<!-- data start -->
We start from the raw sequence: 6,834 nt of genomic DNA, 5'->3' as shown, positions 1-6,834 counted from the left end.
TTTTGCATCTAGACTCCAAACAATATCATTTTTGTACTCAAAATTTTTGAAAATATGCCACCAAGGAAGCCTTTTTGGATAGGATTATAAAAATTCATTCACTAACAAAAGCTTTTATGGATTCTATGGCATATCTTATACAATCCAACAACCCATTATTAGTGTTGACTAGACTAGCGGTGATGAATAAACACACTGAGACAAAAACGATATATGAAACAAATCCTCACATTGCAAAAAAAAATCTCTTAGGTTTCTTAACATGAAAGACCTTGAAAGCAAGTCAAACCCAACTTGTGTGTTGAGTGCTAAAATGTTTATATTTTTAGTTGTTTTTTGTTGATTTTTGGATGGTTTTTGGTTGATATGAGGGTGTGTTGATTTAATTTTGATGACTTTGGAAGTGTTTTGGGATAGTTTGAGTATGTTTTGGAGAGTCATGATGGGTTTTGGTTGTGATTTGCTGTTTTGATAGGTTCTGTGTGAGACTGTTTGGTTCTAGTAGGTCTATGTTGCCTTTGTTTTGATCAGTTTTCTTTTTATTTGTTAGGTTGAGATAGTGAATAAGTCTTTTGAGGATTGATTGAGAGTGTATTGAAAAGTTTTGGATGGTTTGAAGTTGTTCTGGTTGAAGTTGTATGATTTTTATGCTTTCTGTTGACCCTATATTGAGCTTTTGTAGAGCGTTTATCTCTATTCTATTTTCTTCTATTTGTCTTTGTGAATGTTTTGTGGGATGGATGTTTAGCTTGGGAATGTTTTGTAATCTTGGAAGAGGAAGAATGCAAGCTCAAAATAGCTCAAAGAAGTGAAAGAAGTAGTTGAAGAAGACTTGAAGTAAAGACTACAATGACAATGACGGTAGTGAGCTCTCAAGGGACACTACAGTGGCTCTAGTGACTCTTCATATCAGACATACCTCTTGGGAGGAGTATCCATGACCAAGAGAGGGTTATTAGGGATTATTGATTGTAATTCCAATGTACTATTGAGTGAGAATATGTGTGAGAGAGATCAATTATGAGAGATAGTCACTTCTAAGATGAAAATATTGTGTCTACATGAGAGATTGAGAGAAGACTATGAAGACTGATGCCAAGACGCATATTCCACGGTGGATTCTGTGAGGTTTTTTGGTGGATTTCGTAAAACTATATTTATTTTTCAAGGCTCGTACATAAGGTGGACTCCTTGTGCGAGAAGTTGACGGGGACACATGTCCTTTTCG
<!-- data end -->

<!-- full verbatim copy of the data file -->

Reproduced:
We start from the raw sequence: 6,834 nt of genomic DNA, 5'->3' as shown, positions 1-6,834 counted from the left end.
TTTTGCATCTAGACTCCAAACAATATCATTTTTGTACTCAAAATTTTTGAAAATATGCCACCAAGGAAGCCTTTTTGGATAGGATTATAAAAATTCATTCACTAACAAAAGCTTTTATGGATTCTATGGCATATCTTATACAATCCAACAACCCATTATTAGTGTTGACTAGACTAGCGGTGATGAATAAACACACTGAGACAAAAACGATATATGAAACAAATCCTCACATTGCAAAAAAAAATCTCTTAGGTTTCTTAACATGAAAGACCTTGAAAGCAAGTCAAACCCAACTTGTGTGTTGAGTGCTAAAATGTTTATATTTTTAGTTGTTTTTTGTTGATTTTTGGATGGTTTTTGGTTGATATGAGGGTGTGTTGATTTAATTTTGATGACTTTGGAAGTGTTTTGGGATAGTTTGAGTATGTTTTGGAGAGTCATGATGGGTTTTGGTTGTGATTTGCTGTTTTGATAGGTTCTGTGTGAGACTGTTTGGTTCTAGTAGGTCTATGTTGCCTTTGTTTTGATCAGTTTTCTTTTTATTTGTTAGGTTGAGATAGTGAATAAGTCTTTTGAGGATTGATTGAGAGTGTATTGAAAAGTTTTGGATGGTTTGAAGTTGTTCTGGTTGAAGTTGTATGATTTTTATGCTTTCTGTTGACCCTATATTGAGCTTTTGTAGAGCGTTTATCTCTATTCTATTTTCTTCTATTTGTCTTTGTGAATGTTTTGTGGGATGGATGTTTAGCTTGGGAATGTTTTGTAATCTTGGAAGAGGAAGAATGCAAGCTCAAAATAGCTCAAAGAAGTGAAAGAAGTAGTTGAAGAAGACTTGAAGTAAAGACTACAATGACAATGACGGTAGTGAGCTCTCAAGGGACACTACAGTGGCTCTAGTGACTCTTCATATCAGACATACCTCTTGGGAGGAGTATCCATGACCAAGAGAGGGTTATTAGGGATTATTGATTGTAATTCCAATGTACTATTGAGTGAGAATATGTGTGAGAGAGATCAATTATGAGAGATAGTCACTTCTAAGATGAAAATATTGTGTCTACATGAGAGATTGAGAGAAGACTATGAAGACTGATGCCAAGACGCATATTCCACGGTGGATTCTGTGAGGTTTTTTGGTGGATTTCGTAAAACTATATTTATTTTTCAAGGCTCGTACATAAGGTGGACTCCTTGTGCGAGAAGTTGACGGGGACACATGTCCTTTTCG